Veterans’ Health System Must Be Replaced — Period

Stethoscope on American national flag

In a White House ceremony earlier this week, President Joe Biden signed nine bills aimed at improving healthcare for American veterans — a task he referred to as a “sacred obligation.”

Among them were bills expanding access to mammograms for veterans exposed to toxic burn pits and extending a federal program that compensates veterans who developed cancer after working on the World War II-era nuclear program.

Unfortunately, none addresses the far larger problems that continue to plague the Veterans Health Administration. For decades, the U.S. government has subjected veterans to poor care and life-threatening delays.

And as two new reports from the Department of Veterans Affairs Office of Inspector General make clear, recent efforts to improve conditions at VA health facilities — and root out fraud and abuse — have been woefully ineffective.

The president is right that we have a sacred obligation to look after those among us who risked their lives for our nation’s security. But the only way to fulfill that obligation is to free them from a government-run healthcare system that continues to fail them.

It was more than eight years ago that a scandal at a veterans hospital in Phoenix shed light on widespread suffering within the VA. As several investigations confirmed, officials at the hospital deliberately misreported patient wait times to federal regulators, even as dozens of patients died waiting for care.

The story sparked national outrage and led to numerous federal initiatives designed to reduce wait times and promote transparency at the VA.

Sadly, things haven’t changed, according to an April OIG report. The audit found that VA facilities continue to report wait time data inconsistently and inaccurately, often hiding the true extent of the treatment delays our veterans face.

This is despite Congress creating two separate online reporting systems for patient wait times.

The problem stems from the fact that wait times are calculated differently depending on which online system a facility uses.

And while this might seem like little more than a clerical oversight, the consequences for patients can be dire, even fatal.

Thanks to a 2019 law known as the Mission Act, veterans now have the freedom to seek care outside the VA system in cases where wait times are too long. The Mission Act is far from perfect, and much more needs to be done to improve access to non-VA care for former service members. Indeed, there are countless reports of patients facing significant bureaucratic barriers to getting care outside the VA system, even since the bill’s passage.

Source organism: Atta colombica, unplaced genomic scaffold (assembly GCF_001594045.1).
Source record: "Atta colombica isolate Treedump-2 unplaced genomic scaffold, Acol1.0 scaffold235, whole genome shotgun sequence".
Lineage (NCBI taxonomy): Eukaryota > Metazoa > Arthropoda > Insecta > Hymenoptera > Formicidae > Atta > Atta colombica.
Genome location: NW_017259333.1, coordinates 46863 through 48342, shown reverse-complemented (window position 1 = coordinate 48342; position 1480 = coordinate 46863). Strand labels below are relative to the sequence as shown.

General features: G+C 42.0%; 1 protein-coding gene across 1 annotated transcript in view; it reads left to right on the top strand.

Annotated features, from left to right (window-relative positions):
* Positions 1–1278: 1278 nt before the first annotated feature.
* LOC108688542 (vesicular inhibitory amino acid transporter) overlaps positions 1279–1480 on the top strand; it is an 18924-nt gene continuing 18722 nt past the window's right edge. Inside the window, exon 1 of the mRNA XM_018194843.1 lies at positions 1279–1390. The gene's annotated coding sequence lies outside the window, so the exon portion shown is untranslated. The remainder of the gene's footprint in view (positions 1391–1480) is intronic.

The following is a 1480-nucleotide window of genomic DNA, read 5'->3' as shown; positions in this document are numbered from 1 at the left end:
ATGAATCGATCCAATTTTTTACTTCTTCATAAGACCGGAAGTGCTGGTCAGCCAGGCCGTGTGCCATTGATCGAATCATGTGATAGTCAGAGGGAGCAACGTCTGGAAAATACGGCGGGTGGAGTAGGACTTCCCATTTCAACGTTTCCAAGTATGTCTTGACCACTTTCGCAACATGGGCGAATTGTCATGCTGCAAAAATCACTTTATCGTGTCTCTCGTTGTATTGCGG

But for the Mission Act to work even in theory, accurate wait-time reporting is essential. And the VA hasn’t been up to the job. The agency has known about the wait-time reporting glitch since at least 2019, the OIG report notes. Yet it hasn’t been fixed.

Perhaps we shouldn’t be surprised. Fraud, waste, abuse, and inefficiency are the natural byproducts of massive, government-run healthcare bureaucracies — as evidenced by Medicaid in the United States and numerous single-payer systems abroad. The VA is no different.

Just look at last month’s semiannual report to Congress from the agency’s OIG. In the last six months alone, the report finds, wrongdoing at the VA led to 104 arrests, 94 convictions, and more than 550 administrative sanctions.

Veterans have risked their lives defending our country. The very least our government can do is provide them with access to timely, high-quality medical care — the kind of care the VA healthcare bureaucracy has proved it can’t consistently provide.

If our government isn’t up to the task, then it’s high time that veterans be given vouchers to seek the care they need in the private sector.

Nothing contained in this blog is to be construed as necessarily reflecting the views of the Pacific Research Institute or as an attempt to thwart or aid the passage of any legislation.

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